Regarding aimai, I remember many moments asking my Homestay student if she would like this or that for a meal and she would aptly and regularly answer “either is OK”. If I had not had close engagement with a collective culture previously, I might have hounded her for a more explicit answer. But, understanding her desire to please and keep harmony by not inserting or having an opinion, I would take her up on it. It definitely made life easier for me not feeling compelled to make 5 different sandwiches if I didn’t have to (the American expectation). Sometimes, I would not even ask even though I felt compelled to because I knew she would be content with me not doing so and giving her what everyone else was getting. This is totally offensive to most Americans who feel entitled to choice in just about every matter.

    With all of Japan’s intentional and unintentional vagueness and hesitations that communication implicit things, how do young people today now infer these nonverbals over texting? Do they use emojis to add a little more context? Or is all the context lost? Can you interpret silence, vagueness, honne and tatemae text?Luckily, chinmoku is one Japanese communication concept I am familiar with. I have sat among a group of about 6 Japanese college girls, enjoying some drinks, and everyone was quiet and staring out the window. It was then that I remembered chinmoku so I started asking questions about their American experience because I felt awkward. I let each one answer for themselves but it sure was taking a long time to get answers and then there would be like 3 more minutes of silence again. I didn’t understand why no one was interacting or continuing to ask each other questions, at least engage in small talk if nothing else! I soon learned to let the awkward silence and not get all bent out of shape about it. Eventually, someone would speak up for the group or an answer would come as I learned to respect the silence. Doesn’t keep me from attempting small talk but at least I am aware of it!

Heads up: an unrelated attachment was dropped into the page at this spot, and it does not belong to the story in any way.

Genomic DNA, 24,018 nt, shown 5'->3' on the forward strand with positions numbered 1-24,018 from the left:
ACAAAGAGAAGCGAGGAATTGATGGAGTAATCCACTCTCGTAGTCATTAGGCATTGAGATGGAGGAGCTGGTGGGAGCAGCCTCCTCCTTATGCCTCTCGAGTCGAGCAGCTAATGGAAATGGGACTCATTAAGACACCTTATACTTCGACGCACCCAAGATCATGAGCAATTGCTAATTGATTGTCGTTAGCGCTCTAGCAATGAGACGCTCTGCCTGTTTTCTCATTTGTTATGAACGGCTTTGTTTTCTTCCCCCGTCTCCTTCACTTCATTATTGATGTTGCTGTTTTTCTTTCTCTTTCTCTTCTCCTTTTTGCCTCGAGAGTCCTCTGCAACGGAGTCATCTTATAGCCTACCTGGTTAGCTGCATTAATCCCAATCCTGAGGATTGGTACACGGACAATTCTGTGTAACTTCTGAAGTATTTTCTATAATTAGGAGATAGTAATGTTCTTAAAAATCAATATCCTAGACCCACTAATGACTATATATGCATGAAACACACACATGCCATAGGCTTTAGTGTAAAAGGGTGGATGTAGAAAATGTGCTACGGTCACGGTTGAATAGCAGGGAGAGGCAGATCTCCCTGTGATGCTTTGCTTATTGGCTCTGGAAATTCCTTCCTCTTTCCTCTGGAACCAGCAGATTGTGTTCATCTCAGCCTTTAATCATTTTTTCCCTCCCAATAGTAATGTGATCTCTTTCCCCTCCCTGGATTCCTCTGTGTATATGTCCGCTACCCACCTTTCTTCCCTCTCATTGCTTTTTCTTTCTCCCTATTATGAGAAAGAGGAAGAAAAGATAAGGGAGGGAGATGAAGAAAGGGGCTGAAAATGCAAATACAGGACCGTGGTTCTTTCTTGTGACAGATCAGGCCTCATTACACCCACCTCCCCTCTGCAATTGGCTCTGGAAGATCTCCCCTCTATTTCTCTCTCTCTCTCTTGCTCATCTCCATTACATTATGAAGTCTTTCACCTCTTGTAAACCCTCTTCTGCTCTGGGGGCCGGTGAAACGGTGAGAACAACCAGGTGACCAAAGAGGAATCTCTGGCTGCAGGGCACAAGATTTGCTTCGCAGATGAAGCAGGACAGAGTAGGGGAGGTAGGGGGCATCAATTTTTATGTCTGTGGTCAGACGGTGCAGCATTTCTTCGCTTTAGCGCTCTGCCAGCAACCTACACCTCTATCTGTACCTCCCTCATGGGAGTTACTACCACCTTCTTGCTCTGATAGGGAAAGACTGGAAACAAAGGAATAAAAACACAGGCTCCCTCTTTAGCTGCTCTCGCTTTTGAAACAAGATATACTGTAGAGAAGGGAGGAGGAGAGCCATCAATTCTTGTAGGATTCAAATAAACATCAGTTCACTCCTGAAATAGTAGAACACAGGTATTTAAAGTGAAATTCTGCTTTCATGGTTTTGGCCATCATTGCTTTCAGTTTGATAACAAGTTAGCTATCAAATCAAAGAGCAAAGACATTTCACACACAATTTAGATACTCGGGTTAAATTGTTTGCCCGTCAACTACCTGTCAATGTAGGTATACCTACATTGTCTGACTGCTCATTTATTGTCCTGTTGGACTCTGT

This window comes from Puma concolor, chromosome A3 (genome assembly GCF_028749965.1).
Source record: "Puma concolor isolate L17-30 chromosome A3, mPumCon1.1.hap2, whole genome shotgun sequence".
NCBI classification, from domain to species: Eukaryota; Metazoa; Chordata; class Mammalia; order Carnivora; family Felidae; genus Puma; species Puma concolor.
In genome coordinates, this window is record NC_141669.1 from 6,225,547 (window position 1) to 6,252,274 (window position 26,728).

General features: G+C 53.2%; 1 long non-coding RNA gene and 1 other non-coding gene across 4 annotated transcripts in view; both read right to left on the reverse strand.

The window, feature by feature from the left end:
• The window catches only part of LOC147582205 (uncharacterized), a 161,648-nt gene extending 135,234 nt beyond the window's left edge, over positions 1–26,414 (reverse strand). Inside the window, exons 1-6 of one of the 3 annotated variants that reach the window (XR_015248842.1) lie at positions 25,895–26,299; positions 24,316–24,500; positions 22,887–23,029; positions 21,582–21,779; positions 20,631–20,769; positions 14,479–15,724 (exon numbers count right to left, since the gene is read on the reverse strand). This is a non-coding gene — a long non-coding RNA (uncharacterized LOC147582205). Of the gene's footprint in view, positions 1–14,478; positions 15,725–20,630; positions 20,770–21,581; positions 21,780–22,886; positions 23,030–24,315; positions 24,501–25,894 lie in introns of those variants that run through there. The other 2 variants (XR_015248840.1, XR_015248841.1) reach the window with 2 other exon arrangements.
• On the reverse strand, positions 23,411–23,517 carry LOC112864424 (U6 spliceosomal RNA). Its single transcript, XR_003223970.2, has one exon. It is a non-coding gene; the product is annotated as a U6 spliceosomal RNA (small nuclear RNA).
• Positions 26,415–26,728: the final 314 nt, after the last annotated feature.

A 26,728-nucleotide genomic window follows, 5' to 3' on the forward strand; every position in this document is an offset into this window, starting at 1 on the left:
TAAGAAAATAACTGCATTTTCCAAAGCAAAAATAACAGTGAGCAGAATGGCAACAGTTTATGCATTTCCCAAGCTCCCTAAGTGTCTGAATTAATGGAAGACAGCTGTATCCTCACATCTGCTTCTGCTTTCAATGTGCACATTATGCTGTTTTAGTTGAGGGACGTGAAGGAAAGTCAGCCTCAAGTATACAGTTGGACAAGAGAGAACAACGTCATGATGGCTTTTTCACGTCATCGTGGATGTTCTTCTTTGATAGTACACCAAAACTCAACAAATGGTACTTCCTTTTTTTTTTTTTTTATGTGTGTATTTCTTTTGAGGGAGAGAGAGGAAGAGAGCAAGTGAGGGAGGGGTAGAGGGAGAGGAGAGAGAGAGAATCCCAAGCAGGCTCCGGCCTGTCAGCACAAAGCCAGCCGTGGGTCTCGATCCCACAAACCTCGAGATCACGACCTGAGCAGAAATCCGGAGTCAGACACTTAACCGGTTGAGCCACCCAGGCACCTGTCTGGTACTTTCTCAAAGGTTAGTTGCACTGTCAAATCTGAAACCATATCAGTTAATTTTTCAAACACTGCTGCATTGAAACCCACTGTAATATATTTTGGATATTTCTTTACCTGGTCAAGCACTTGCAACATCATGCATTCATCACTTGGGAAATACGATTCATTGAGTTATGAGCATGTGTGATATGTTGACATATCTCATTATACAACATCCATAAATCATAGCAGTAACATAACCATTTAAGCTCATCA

Lebra explained that Japanese believe the saying, “Thus a man of few words is trusted more than a man of many words.” This implies the belief that Truth is to be found inside a person as opposed to outside a person. The book suggests this is a Zen Buddhism worldview concept which would be somewhat opposing to Christian beliefs until conversion and baptism by the Holy Spirit.